The DSH Voice Forum: Why?
Digital StudyHall (DSH) develops and deploys low-cost, practical, and effective technologies to help improve education for needy schools in some of the poorest areas in India and Pakistan. Many of these are single-teacher schools in rural areas and urban slums. They lack knowledge and training. They have to cope with difficult social economic issues such as child labor, child marriage, gender bias, and caste bias. Many are in remote areas. It's understandable that often a sense of frustration, isolation, and hopelessness can set in at such a place.
A possible solution to this problem became apparent during the face-to-face workshops we conducted with teachers from some of these schools. The workshop had a packed agenda, but the attendees spent an unexpectedly large amount of time in spontaneous discussions with each other; the discussions were lively and substantive; it was often a difficult decision to force an end to a discussion so we could move onto the next item on the agenda. The attendees remarked they felt that the discussions and exchanges left them renewed and reinvigorated when they departed the workshops.
The problem, unfortunately, is that these face-to-face workshops are difficult to arrange. Because the schools are spread apart far from each other, we need to overcome difficult logistic challenges, such as arranging transportation and coordinating scheduling. When teachers leave their schools to attend workshops, they have to cancel classes. It's a deeply conservative society and many still feel uncomfortable about the idea of female teachers traveling without the company of male "guardians." The end result of all these difficulties is that these workshops, though widely perceived to be very productive, are rare events.
What we would like to provide is a continuous virtual "forum" that allows these teachers to communicate and share with other teachers, some of whom are peers elsewhere, and some are better trained counterparts in good urban schools. Such a forum allows the teachers to seek advice, receive feedback, share experiences, conduct virtual student and teacher activities. The forum doesn't just allow mere one-on-one conversations; its perhaps most important capability is enabling sharing: an exchange that has occurred between a pair of teachers, if relevant, for example, could be stored and shared with a larger group. In this way, a physically isolated teacher may feel that she is constantly a part of a larger caring virtual community, a community that shares and understands her problems and frustrations, a community that is eager to speak up to offer timely and relevant advice, a community that can provide a much needed virtual pad-on-the-back when she accomplishes something against all odds.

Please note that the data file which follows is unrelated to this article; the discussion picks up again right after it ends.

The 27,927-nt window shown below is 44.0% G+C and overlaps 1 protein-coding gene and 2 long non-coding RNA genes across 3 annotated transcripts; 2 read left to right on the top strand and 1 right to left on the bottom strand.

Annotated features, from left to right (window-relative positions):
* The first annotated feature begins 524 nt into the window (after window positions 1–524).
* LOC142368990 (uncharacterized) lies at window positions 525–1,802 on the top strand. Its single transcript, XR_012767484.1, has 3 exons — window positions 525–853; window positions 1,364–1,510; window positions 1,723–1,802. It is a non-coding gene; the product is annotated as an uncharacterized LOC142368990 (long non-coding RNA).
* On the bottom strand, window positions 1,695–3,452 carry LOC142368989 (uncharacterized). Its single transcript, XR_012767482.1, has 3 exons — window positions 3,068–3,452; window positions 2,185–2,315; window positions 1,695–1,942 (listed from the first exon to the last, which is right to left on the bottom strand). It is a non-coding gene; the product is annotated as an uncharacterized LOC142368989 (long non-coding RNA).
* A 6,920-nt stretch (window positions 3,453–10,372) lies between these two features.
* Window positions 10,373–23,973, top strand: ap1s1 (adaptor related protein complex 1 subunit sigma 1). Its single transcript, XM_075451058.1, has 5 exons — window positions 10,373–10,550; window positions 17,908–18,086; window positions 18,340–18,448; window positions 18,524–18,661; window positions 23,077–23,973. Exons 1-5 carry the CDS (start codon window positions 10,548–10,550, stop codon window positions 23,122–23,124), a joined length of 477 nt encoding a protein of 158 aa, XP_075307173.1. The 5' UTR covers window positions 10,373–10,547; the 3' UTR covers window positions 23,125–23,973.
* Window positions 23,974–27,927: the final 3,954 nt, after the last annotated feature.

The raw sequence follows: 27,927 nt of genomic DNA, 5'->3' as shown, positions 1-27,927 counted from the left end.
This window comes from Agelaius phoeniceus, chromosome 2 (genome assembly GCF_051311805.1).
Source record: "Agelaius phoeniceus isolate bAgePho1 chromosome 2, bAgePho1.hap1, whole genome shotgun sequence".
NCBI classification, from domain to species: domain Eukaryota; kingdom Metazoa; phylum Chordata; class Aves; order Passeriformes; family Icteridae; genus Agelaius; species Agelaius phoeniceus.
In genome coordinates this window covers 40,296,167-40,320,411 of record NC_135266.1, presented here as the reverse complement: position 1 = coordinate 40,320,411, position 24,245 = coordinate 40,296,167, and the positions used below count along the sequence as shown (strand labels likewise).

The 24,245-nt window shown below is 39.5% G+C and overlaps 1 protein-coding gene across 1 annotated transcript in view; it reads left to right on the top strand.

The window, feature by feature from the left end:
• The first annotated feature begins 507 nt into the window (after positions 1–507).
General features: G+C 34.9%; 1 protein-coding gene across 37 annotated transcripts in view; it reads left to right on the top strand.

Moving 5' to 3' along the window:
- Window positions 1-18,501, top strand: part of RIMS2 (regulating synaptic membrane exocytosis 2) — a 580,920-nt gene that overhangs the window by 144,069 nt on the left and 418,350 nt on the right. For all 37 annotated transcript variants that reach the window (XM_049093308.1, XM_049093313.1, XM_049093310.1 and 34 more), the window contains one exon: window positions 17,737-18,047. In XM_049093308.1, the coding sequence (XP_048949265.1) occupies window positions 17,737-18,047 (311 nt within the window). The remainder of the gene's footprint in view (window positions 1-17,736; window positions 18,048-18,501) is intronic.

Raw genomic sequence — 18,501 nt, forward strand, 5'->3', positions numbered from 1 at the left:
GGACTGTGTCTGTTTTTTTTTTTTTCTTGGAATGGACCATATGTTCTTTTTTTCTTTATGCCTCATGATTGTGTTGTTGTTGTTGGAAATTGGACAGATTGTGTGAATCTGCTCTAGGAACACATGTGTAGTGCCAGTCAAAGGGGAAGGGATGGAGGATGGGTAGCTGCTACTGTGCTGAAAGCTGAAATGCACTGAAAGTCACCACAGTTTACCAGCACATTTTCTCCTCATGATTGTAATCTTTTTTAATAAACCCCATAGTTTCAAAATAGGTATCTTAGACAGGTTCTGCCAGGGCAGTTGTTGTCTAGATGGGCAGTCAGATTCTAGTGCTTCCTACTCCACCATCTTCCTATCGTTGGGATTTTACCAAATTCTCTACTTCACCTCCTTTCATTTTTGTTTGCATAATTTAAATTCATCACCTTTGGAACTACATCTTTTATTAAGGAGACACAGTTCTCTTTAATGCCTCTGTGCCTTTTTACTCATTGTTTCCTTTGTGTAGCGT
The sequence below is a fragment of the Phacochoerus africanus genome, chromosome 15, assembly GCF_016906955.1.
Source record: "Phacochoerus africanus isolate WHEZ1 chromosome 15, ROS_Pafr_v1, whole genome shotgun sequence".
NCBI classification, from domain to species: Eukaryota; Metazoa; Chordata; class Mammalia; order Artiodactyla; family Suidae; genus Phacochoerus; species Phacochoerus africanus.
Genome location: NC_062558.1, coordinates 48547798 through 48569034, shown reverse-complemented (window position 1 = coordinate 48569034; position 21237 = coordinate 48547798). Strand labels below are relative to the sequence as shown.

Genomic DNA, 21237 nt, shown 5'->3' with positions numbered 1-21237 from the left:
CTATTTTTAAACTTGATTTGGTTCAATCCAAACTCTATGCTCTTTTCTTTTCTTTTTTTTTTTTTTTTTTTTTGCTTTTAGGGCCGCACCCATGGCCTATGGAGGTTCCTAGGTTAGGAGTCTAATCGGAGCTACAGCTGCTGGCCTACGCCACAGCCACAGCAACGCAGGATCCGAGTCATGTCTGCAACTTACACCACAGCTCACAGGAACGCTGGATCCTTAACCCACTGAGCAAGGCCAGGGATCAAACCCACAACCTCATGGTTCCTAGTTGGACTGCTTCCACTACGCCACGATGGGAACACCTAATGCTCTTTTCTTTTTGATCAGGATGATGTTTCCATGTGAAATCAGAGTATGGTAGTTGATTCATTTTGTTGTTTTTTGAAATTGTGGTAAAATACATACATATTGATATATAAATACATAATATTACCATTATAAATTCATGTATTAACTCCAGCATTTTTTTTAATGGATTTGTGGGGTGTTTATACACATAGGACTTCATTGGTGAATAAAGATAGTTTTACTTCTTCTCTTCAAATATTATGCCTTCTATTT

How does one go about implementing such a forum? These are extremely resource-constrained areas. There is no computer, no broadband. (DSH helps solve electricity issues, a necessity for some of the other DSH technologies and programs.) There is often cell coverage, but our teachers cannot afford smart phones; people just have "dumb" voice phones (which are more than adequate for them). In our experience, due to lack of familiarity (not lack of smarts), something that western users might take for granted, such as a hierarchical voice menu, is difficult for audience to grasp.
So this is what we set out to build: an easy to use voice forum that
enables sharing, in an extremely resource-constrained environment.